Discovery in the Desert (Janet's Blog)

(2-8-2011) There are two GIAs: Grantmakers in Aging and Grantmakers in the Arts. Two weeks ago, we came together to sponsor "Discovery in the Desert: Creativity and Healthy Aging," a daylong regional workshop for funders in Phoenix, AZ. The Metlife Foundation inspired and funded this collaboration, which also includes the National Center on Creative Aging. The event on January 27 was the first of three that we'll do together. The second is GIArts' Thought Leader Forum on Arts and Aging in Washington DC, April 6th and the third is another GIAging regional workshop at MOMA in New York City on May 3.

The workshop was held at the Desert Botanical Gardens outside Phoenix hosted by the Virginia G. Piper Charitable Trust. I was there last year when Dale Chihuly's glass pieces complimented the incredible landscape. The curator of that exhibit informed us that the Chihuly exhibit (which was stunning) doubled their donations and their memberships to the Garden. One more example of how art enhances and makes connections across sectors in our communities.

Here's what I discovered in the desert. Presenter after presenter discussed how artists and arts-centric programs are enhancing and making connections for healthy aging around the country. Kenneth Golden, Senior Advisor for the Kenneth A. Picerne Foundation (not an arts funder by mission) described their highly successful Artist Outreach Grant program. They give individual grants to artists over the age of 55 to work with nonprofit organizations. Utilizing these grants, artists of all disciplines are sharing their years of experience with underserved populations in southern California. This program has made arts supporters out of this Foundation whose primary mission is social service.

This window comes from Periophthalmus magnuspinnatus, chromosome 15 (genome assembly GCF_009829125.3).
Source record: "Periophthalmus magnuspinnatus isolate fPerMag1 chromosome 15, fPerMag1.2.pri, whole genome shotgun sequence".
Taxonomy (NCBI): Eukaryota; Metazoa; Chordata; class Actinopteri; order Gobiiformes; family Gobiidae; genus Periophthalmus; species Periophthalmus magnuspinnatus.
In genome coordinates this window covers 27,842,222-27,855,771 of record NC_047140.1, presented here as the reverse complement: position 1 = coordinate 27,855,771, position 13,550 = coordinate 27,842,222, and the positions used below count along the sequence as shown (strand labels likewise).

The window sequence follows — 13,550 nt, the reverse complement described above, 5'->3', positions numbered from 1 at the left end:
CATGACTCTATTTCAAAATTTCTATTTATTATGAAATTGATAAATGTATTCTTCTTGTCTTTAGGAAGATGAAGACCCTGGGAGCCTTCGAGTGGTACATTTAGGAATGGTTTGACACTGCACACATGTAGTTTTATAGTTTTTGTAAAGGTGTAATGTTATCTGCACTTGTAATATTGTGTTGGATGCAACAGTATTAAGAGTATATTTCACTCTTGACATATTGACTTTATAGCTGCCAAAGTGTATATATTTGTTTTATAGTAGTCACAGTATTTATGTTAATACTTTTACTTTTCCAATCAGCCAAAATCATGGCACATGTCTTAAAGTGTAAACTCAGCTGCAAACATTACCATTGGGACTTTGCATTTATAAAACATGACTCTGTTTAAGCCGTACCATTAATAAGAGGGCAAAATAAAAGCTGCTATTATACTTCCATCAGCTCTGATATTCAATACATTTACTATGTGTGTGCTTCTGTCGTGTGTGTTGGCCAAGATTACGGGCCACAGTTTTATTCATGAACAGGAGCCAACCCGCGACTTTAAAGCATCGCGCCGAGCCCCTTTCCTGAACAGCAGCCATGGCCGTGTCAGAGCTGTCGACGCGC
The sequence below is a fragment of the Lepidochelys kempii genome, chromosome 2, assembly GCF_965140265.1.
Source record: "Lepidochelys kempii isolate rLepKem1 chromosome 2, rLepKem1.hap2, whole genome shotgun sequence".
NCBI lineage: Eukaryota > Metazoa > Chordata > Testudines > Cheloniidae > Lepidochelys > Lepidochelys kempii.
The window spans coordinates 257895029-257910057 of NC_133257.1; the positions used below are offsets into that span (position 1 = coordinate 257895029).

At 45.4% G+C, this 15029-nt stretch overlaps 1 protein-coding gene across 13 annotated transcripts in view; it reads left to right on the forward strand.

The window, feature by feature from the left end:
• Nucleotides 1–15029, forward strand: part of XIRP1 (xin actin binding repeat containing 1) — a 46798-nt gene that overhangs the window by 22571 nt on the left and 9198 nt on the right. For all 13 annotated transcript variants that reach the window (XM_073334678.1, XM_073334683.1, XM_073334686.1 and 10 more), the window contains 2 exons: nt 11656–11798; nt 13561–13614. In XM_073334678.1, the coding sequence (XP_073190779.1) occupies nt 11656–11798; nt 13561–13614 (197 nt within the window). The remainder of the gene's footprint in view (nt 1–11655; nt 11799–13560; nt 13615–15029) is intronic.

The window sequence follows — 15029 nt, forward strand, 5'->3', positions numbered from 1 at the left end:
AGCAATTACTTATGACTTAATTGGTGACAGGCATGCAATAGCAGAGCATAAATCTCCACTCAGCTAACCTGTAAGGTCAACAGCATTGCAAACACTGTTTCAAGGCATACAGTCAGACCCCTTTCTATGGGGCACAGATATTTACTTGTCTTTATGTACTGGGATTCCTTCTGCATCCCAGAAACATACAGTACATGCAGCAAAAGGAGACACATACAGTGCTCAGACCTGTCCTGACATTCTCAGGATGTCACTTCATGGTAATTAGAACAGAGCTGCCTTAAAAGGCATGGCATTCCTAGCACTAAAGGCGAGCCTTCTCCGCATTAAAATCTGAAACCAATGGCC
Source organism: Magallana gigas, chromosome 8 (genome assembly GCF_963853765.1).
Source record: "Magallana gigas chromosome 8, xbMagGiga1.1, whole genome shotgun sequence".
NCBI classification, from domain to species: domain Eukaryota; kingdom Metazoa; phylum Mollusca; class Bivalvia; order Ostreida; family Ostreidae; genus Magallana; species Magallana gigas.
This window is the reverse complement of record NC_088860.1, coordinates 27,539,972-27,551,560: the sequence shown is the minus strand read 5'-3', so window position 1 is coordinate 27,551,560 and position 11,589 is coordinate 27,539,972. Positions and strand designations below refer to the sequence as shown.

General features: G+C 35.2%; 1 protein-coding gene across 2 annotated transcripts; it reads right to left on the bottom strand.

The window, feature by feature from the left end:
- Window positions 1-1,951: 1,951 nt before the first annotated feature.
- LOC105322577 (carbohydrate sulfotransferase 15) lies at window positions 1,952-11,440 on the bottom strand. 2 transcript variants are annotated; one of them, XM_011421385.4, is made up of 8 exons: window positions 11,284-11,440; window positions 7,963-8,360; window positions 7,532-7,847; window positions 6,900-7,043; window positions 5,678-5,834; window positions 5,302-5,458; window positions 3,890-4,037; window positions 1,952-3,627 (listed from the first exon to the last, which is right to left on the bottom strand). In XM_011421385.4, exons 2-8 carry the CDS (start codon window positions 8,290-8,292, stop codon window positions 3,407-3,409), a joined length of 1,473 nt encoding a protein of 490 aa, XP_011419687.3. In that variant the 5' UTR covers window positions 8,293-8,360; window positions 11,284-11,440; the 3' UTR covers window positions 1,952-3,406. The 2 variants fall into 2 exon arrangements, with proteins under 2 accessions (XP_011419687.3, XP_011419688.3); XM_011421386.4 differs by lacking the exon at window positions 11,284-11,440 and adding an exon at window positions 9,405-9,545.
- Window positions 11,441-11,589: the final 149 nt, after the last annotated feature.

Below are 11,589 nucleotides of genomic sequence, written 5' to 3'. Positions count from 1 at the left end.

The next presenter blew my mind. (Can I say that in 2011?). Anyway, he did. Tim Carpenter is Founder and Executive Director of EngAGE: Lifelong Learning Through the Arts in Senior Housing in Los Angeles. EngAGE is a nonprofit "that transforms aging and the way people think about aging by turning affordable senior apartment communities into vibrant centers of learning, wellness and creativity." Sign me UP!! Tim is doing for the retired community what Kelly Lindquist did in the late 80s for artist live-work spaces with his organization Artspace. EngAGE has now become developers in addition to programmers.

Enter the theatre. Jorge Merced's is Associate Artistic Director of Pregones Theater in the Bronx. Their theatre company performs only original work, researched and written by the company. One of their areas of focus is senior centers and housing units where they meet with residents, get their stories, produce theatre for and with them. Jorge's message resonated with me and I'll paraphrase: it's about spending time getting to know people, having them trust you and then asking them to share their lives. Through his theatre, Jorge has enriched these people's lives and given credence to their stories. Ed Friedman, Co-founder and Executive Director of Lifetime Arts, also traveled from New York City to present and to work with Julie Richards of the West Valley Arts Council on developing arts programs for the aging community around Phoenix. Ed and his Lifetime Arts co-founder Maura O'Malley have created highly successful programs in libraries, which are age-neutral and courses for seniors with teaching artists. Bill Benson, Principal, Health Benefits ABCs served was facilitator for the day and inspired questions and solutions from participants and presenters.

It was a great discovery in the desert. As baby boomers retire or move into secondary careers, the arts can and will play an important part of their lives, whether we are talking about aging artists and their continued role in education and art-making or the general population who will use artistic endeavors to engage themselves in their communities and stay healthier. The opportunities for artists, arts organizations and entities focused on aging to make a difference in communities through these kinds of programs are limited only by our own creativity. Let's all go out demanding to live our older years the way we started: singing, role-playing, dressing up, dancing and drawing pictures. Sounds like healthy aging to me.